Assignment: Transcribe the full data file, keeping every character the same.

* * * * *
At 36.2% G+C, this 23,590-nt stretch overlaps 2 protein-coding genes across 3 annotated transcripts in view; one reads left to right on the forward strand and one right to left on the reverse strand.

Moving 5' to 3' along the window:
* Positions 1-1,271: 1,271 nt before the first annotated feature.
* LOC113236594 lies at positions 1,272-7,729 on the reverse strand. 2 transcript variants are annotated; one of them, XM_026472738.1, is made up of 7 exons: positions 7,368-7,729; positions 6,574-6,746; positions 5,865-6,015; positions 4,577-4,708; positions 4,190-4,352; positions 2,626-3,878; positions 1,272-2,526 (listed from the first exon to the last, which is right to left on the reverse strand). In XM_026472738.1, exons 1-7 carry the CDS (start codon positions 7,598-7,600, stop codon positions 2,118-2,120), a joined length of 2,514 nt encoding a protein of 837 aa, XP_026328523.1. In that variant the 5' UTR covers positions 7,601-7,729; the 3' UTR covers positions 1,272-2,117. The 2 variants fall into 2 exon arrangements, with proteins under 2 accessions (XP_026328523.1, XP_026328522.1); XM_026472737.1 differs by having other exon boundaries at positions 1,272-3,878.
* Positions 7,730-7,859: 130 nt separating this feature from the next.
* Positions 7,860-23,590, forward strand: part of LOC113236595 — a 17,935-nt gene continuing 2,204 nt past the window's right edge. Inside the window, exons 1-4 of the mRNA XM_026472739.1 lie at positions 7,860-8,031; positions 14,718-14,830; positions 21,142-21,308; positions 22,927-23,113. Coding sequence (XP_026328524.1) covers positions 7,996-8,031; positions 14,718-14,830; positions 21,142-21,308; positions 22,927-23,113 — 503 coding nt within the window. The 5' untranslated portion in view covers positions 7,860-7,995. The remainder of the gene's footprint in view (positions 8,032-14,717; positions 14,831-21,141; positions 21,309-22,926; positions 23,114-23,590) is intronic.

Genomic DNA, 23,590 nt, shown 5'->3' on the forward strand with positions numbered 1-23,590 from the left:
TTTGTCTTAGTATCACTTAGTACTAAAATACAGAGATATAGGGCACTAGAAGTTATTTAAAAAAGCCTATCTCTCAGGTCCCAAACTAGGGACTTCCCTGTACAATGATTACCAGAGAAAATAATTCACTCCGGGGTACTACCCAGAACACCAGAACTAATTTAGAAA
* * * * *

At 36.2% G+C, this 23,590-nt stretch overlaps 2 protein-coding genes across 3 annotated transcripts in view; one reads left to right on the forward strand and one right to left on the reverse strand.

Moving 5' to 3' along the window:
* Positions 1-1,271: 1,271 nt before the first annotated feature.
* LOC113236594 lies at positions 1,272-7,729 on the reverse strand. 2 transcript variants are annotated; one of them, XM_026472738.1, is made up of 7 exons: positions 7,368-7,729; positions 6,574-6,746; positions 5,865-6,015; positions 4,577-4,708; positions 4,190-4,352; positions 2,626-3,878; positions 1,272-2,526 (listed from the first exon to the last, which is right to left on the reverse strand). In XM_026472738.1, exons 1-7 carry the CDS (start codon positions 7,598-7,600, stop codon positions 2,118-2,120), a joined length of 2,514 nt encoding a protein of 837 aa, XP_026328523.1. In that variant the 5' UTR covers positions 7,601-7,729; the 3' UTR covers positions 1,272-2,117. The 2 variants fall into 2 exon arrangements, with proteins under 2 accessions (XP_026328523.1, XP_026328522.1); XM_026472737.1 differs by having other exon boundaries at positions 1,272-3,878.
* Positions 7,730-7,859: 130 nt separating this feature from the next.
* Positions 7,860-23,590, forward strand: part of LOC113236595 — a 17,935-nt gene continuing 2,204 nt past the window's right edge. Inside the window, exons 1-4 of the mRNA XM_026472739.1 lie at positions 7,860-8,031; positions 14,718-14,830; positions 21,142-21,308; positions 22,927-23,113. Coding sequence (XP_026328524.1) covers positions 7,996-8,031; positions 14,718-14,830; positions 21,142-21,308; positions 22,927-23,113 — 503 coding nt within the window. The 5' untranslated portion in view covers positions 7,860-7,995. The remainder of the gene's footprint in view (positions 8,032-14,717; positions 14,831-21,141; positions 21,309-22,926; positions 23,114-23,590) is intronic.

Genomic DNA, 23,590 nt, shown 5'->3' on the forward strand with positions numbered 1-23,590 from the left:
TTTGTCTTAGTATCACTTAGTACTAAAATACAGAGATATAGGGCACTAGAAGTTATTTAAAAAAGCCTATCTCTCAGGTCCCAAACTAGGGACTTCCCTGTACAATGATTACCAGAGAAAATAATTCACTCCGGGGTACTACCCAGAACACCAGAACTAATTTAGAAA